Wednesday, April 11, 2012

Will Companies Invest In and Train High Potential, Low Experience Candidates?

I want you for the Navy promotion for anyone e...
I want you for the Navy promotion for anyone enlisting, apply any recruiting station or postmaster: United States recruiting poster for women to enlist in the Navy, World War I. (Photo credit: Wikipedia)
The economy is coming back (right?) and qualified people are looking to either trade up for a better job or just get a job for the first time in a while.  How do you get the job, be rewarded appropriately for your experience and get the training you need to be successful in your new position?

The real question you need an answer for, however, is: will a potential employer recognize the opportunity you present as an experienced worker with many skills that may not be directly relevant to the position?  Will they invest in you, train you and help you to help them succeed? (Remember... this is really about what you can do for THEIR business, not the other way around.)

I think that some companies do invest in candidates with high potential but low experience.  Not all companies will, especially if they have recruiting processes that are over thought and set in stone.  Some, though, will realize that high potential, low experience candidates offer considerable benefits, especially when candidates have experience in a related position that doesn't necessary directly transfer but with skills that could add real and lasting value.  It comes down to risk and reward for the employer though.  If a candidate is too high of a risk they won't be interested at all.  If they are a medium-risk candidate but are asking for a top salary then it may still be too much for a potential employer.  To get hired, the candidate probably needs to lower the employer’s potential risk and ask for less salary.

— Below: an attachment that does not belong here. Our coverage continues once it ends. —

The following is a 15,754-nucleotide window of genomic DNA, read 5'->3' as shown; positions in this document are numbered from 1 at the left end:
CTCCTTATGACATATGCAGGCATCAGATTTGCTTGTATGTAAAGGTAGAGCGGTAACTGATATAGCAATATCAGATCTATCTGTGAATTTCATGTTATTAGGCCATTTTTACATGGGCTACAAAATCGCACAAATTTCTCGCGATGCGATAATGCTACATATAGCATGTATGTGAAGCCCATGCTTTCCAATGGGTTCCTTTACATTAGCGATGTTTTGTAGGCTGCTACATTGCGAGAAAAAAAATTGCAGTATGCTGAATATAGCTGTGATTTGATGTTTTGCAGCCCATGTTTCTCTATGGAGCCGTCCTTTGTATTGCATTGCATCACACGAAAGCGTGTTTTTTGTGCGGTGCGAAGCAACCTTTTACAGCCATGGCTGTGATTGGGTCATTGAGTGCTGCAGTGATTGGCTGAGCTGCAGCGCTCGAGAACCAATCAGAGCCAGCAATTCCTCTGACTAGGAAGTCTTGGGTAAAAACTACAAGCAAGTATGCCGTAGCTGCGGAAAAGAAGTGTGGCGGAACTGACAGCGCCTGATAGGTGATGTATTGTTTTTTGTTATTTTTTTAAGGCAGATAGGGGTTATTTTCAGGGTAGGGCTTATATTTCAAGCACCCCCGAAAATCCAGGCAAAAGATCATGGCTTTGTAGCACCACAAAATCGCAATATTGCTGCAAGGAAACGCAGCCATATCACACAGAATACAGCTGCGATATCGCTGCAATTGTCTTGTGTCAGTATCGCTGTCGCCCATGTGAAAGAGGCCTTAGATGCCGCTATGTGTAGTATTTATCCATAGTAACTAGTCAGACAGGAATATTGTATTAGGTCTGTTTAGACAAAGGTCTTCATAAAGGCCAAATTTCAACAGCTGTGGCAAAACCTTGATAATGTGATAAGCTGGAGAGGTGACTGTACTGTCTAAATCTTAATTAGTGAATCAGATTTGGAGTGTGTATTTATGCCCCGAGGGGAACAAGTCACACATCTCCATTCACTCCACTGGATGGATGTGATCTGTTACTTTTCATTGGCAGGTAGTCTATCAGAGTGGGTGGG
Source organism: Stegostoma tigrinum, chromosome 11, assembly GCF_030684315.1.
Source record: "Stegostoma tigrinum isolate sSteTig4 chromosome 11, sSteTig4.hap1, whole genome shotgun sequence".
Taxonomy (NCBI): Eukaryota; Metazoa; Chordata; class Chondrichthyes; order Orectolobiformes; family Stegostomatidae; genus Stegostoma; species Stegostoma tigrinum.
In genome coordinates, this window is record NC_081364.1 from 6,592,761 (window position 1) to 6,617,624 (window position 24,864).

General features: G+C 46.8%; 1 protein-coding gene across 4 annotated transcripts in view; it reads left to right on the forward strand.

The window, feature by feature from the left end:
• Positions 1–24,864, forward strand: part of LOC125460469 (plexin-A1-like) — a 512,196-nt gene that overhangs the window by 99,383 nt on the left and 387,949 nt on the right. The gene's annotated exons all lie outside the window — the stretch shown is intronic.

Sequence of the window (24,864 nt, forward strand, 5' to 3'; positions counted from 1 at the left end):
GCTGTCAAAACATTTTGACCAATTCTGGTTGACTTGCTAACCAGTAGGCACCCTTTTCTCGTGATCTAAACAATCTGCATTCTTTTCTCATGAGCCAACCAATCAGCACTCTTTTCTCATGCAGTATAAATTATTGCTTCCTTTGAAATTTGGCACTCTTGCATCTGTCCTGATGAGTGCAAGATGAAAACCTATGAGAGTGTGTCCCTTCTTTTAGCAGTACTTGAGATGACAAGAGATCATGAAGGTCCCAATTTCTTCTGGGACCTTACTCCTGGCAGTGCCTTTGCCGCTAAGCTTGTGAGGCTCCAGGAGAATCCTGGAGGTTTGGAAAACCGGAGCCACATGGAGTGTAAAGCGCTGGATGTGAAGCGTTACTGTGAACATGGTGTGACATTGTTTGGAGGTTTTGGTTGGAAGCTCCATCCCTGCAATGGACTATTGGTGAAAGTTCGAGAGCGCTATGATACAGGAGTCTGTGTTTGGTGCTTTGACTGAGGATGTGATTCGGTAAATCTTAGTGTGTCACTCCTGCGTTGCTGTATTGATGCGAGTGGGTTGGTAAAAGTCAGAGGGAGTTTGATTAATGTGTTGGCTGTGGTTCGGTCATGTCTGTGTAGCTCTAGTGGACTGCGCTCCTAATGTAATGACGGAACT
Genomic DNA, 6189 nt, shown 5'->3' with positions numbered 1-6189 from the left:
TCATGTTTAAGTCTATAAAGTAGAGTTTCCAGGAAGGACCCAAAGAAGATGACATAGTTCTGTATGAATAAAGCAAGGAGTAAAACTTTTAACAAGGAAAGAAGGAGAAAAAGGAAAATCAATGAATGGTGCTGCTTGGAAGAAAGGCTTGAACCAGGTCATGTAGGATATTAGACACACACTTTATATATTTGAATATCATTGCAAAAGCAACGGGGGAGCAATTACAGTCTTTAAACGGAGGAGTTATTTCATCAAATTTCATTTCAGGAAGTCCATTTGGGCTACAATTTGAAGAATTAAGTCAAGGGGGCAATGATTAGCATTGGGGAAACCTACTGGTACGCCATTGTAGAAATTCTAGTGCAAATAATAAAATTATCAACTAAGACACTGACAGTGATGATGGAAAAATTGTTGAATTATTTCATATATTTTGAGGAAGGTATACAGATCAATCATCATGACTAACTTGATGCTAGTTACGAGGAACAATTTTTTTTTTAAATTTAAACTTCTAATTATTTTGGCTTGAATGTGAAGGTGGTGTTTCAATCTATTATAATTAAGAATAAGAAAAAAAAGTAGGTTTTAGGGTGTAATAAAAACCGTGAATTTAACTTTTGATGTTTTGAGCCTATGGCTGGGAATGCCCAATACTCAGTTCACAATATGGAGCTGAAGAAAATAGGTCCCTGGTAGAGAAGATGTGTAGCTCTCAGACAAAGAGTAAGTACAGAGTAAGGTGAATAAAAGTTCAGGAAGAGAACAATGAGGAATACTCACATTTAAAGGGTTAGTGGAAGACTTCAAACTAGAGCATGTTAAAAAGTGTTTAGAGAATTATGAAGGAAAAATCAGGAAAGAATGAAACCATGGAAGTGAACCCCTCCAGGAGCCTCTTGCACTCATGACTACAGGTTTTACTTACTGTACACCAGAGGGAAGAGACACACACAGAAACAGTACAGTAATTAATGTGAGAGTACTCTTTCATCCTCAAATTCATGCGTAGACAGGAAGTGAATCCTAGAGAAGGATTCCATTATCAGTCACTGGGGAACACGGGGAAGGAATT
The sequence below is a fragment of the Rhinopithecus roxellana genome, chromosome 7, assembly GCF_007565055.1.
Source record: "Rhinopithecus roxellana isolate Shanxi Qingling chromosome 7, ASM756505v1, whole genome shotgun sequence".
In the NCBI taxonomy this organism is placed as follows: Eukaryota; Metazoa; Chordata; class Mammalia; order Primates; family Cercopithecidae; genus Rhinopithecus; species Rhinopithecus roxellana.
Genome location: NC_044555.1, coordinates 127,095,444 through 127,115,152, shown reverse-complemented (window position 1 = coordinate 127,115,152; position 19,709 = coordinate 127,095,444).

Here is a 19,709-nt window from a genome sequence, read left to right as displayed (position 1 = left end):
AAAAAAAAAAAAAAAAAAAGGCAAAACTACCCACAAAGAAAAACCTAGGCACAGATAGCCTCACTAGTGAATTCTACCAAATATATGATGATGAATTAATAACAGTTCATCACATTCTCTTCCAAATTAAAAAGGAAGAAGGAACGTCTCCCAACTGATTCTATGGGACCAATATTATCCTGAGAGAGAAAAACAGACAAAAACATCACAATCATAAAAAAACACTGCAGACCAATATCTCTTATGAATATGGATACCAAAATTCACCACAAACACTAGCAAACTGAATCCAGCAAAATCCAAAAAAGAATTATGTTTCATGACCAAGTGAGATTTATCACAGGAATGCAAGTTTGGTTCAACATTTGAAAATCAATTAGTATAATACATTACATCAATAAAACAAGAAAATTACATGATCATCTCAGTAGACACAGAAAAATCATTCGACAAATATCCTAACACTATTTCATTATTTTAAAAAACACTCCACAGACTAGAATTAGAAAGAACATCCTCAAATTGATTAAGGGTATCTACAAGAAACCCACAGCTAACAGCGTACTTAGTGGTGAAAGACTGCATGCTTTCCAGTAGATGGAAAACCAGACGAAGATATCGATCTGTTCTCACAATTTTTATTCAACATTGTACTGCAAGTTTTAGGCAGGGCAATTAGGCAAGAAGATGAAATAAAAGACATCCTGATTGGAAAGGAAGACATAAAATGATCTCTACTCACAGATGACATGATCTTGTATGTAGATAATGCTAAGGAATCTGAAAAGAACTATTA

Salary is a reward and when you come in with less transferring experience but asking for a higher reward you become a “high-risk” candidate.  There’s an assumed higher rate of failure among candidates with less experience.  When combined with a higher salary ask it’s just too much and you’ll price yourself right out of a job.  It doesn’t matter that you have relevant but not directly transferring skills to them, they can find someone else that fits their cookie cutter mold better and at a price they are more comfortable with.
So, consider more creative options if they're open to it.  Rather than demanding a high salary up front, ask if they'd be open to a bonus after three or six months.  You could also ask for an early performance review.  These things cost a perspective employer little, and in the meanwhile they get access to someone with your phenomenal skills at a discount.  Agreeing to a bonus is a one-time cost for your employer… and if you don’t perform they don’t have to give it to you.  Asking for a higher salary is potentially a multi-year commitment though.  Same thing with an early performance review… it costs them little and if you don't make the cut you won't get a raise.  Think outside the box to meet your up-front salary goals and create a plan for how to get from your initial salary to your desired salary over time.
This is where training comes in.  If you are going to take a personal risk on a lower salary, make double sure you have all the tools you need to train up and get the experience you'll need when it comes time to make the case for your bonus and / or raise.  This may involve asking for additional training or learning materials.  You may need to shadow someone more experienced.  Since you are coming in with extra skills but at an average salary level you should have some leverage to ask for training.
Half-Dollar-Rev (Photo credit: Wikipedia)
Want to know what happens when you come in at a high salary?  Your employer will expect you to outperform everyone with a lower salary (makes sense, doesn't it?).  These are people who potentially have less overall experience than you but that have much MORE experience in a role that is entirely new to you.  You just cut your own leg off and made it much more difficult to advance and succeed by coming in too high.

Instead, use this as your chance to come up to speed quickly, hit the ball out of the ball park and show off your skills.  Yes, you'll be earning a wage that is lower than you would like, but it’s more important to out-perform in a sub-par salary range than it is to get top dollar and have super-high (and unrealizable) expectations.  Knock their socks off, get your bonus and ace your review.  You'll be on a much healthier salary / increase path.
Patience, grasshopper!
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